clock menu more-arrow no yes

Filed under:

Yankees 2019 Roster Report Card: J.A. Happ

New, 19 comments

The southpaw gave up homers at an alarming rate and was one of the biggest disappointments of the Bombers’ season.

MLB: ALCS-New York Yankees at Houston Astros Troy Taormina-USA TODAY Sports

Trusted with a rotation spot to begin the season, J.A. Happ, a well-respected veteran, failed to deliver what Yankees coaches and fans would have hoped out of him.

After being a 3-fWAR pitcher for four seasons between 2015 and 2018, J.A. Happ fell off a cliff in 2019 and put up a 1.3 fWAR this year. The primary culprit, not surprisingly, was the long ball. The southpaw was fifth in the American League in total home runs allowed with 34, easily a career-high.

Grade: F+

2019 Statistics: 161.1 innings, 4.91 ERA, 140 strikeouts, 1.30 WHIP, 7.81 K/9, 2.73 BB/9, 5.22 FIP, 1.3 fWAR

2020 Contract Status: Signed though 2020 (AAV $17M) with a vesting option for 2021

His 1.90 HR/9 innings was the second worst mark among Major League pitchers with at least 160 innings pitched, only trailing unsuccessful Japanese import Yusei Kikuchi. Imagine giving up two home runs per each nine frames— that would mess up anybody’s ERA! Happ’s was 4.91, far from the 3.65 number he had last season and the 2.69 mark with the Bombers in 11 second-half starts after coming in via trade.

Looking for positives

There are a few silver linings in Happ’s 2019. He was good in September and didn’t fare too badly in October, outside of the home run he gave up to Carlos Correa to lose Game Two of the ALCS. That was actually the only run he conceded in 3.2 innings of postseason baseball this year.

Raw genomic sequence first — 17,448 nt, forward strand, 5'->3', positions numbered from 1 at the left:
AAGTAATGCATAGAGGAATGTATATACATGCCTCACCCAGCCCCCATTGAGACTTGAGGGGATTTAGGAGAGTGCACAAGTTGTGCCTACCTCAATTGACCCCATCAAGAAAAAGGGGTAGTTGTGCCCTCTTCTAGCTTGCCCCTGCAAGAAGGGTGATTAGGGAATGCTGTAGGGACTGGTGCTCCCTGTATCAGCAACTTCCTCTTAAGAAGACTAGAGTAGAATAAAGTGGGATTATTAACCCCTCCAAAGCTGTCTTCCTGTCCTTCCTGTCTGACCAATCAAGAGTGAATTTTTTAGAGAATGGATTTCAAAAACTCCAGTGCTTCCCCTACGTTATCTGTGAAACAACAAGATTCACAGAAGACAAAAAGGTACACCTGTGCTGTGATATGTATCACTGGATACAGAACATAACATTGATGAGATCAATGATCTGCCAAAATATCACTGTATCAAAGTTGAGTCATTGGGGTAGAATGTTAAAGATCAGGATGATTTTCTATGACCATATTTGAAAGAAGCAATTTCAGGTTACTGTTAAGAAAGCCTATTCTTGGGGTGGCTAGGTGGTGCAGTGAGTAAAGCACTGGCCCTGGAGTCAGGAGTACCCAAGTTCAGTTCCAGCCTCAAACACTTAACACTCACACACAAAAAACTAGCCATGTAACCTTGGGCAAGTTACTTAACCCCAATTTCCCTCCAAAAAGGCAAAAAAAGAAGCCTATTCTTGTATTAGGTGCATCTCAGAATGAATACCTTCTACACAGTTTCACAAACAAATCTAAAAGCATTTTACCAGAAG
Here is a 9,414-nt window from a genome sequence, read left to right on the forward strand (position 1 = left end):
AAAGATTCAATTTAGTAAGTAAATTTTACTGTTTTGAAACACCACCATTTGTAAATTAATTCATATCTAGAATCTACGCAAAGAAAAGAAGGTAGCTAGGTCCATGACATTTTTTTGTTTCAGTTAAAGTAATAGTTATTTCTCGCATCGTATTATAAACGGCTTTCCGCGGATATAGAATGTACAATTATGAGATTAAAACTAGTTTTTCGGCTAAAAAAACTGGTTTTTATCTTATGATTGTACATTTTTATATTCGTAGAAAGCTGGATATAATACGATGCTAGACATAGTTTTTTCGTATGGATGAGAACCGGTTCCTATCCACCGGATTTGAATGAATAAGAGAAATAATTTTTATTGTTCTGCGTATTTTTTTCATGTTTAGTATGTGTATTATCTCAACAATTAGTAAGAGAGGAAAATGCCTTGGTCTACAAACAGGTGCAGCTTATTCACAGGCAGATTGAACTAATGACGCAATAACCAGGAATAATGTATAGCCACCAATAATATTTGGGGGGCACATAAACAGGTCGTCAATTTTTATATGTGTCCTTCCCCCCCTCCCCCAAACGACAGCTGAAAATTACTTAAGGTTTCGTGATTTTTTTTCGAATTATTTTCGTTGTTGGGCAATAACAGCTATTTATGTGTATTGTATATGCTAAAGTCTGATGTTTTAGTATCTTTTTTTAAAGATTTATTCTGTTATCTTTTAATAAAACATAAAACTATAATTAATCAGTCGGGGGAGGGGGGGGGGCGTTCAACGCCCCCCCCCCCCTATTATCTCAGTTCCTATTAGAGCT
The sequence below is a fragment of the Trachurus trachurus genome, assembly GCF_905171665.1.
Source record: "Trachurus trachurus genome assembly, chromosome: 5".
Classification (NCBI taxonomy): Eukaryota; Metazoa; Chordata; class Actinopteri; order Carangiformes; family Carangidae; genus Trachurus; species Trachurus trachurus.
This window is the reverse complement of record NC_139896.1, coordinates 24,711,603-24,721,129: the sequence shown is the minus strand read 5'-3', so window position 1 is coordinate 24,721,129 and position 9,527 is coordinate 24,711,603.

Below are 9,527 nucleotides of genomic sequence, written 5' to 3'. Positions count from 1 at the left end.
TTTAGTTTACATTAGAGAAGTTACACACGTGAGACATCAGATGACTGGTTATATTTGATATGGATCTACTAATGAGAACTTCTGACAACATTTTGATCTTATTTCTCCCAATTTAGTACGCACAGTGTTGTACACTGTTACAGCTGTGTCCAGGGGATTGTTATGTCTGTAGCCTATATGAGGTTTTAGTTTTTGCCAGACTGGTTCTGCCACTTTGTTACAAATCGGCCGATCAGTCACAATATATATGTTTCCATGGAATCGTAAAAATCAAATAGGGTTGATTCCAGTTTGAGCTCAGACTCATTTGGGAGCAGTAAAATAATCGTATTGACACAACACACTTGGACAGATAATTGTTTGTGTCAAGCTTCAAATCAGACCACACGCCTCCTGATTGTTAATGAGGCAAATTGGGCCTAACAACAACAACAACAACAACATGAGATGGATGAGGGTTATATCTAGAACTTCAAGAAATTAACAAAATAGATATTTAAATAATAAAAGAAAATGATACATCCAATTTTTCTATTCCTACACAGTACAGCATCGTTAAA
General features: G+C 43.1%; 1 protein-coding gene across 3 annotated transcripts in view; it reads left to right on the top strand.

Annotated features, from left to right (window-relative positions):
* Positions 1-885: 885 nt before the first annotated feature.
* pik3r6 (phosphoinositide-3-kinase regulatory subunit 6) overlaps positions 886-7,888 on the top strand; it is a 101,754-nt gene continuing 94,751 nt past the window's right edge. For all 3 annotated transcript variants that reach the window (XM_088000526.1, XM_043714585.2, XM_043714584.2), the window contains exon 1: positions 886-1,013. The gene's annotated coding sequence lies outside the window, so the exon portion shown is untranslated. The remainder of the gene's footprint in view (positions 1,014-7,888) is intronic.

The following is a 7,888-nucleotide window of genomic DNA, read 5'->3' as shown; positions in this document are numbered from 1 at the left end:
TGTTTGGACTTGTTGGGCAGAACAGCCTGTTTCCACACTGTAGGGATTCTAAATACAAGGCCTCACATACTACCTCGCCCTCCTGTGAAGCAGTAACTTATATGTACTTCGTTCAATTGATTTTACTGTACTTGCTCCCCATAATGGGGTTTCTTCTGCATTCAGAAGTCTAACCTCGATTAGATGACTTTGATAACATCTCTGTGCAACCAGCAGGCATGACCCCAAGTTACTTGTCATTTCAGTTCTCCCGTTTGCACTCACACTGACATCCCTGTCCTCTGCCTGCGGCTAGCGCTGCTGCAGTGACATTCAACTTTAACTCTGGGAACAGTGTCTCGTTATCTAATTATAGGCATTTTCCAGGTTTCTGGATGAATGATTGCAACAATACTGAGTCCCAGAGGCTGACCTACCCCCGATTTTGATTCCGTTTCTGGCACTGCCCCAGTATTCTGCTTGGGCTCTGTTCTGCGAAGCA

In the last month of the regular season, he had a 1.65 ERA in 27.1 frames, holding opposing batters to a paltry .188 average and .245 wOBA. He did show some improvement, so there should be at least a glimmer of hope for what’s next.

Another thing to keep in mind is that his batted ball data, at least according to Statcast, wasn’t too different from 2018. His barrel percentage dipped slightly (8.8 to 8.3), and his exit velocity went up a little bit, but not in a drastic way (88.1 MPH to 88.9 MPH). Happ’s hard-hit rate of 37.4% was worse than the 34.0 mark he had last season, but in line with his performance in 2015 and 2016.

We don’t know which ball will be used next season, so there is an extra element of uncertainty about Happ’s performance in addition to his age (37 years old) and the fact that, you know, there is no way to predict the future.

Blaming the fastball

Happ’s struggles in 2019 could be explained, at least in part, by the dip in performance of his bread-and-butter pitch: the fastball.

Hitters really teed off his trademark pitch. After having a .203 average, a .410 slugging, and a .301 wOBA against Happ’s fastball in 2018, opposing batters raked to the tune of a .244 average, .561 slugging, and a whopping .373 wOBA versus his four-seamer, a pitch he threw almost half of the time, in 2019.

After his down 2019, Happ will surely be dropped in the pecking order when it comes to starting pitchers. Even if the Yankees don’t add another starter, he will have Luis Severino, James Paxton, Masahiro Tanaka, Domingo German (depending on the outcome of the MLB investigation) and maybe even Jordan Montgomery in front of him. He could be blocked by even more pitchers because the team is likely to sign or trade for someone. There are talented minor leaguers on the way, too.

Happ needs to perform to keep his rotation spot, and it is unclear if he will begin next year with one. He has shown in the recent past that he can be a 3-fWAR kind of starter even in his thirties. Is he capable of returning to that level after a pitiful 2019?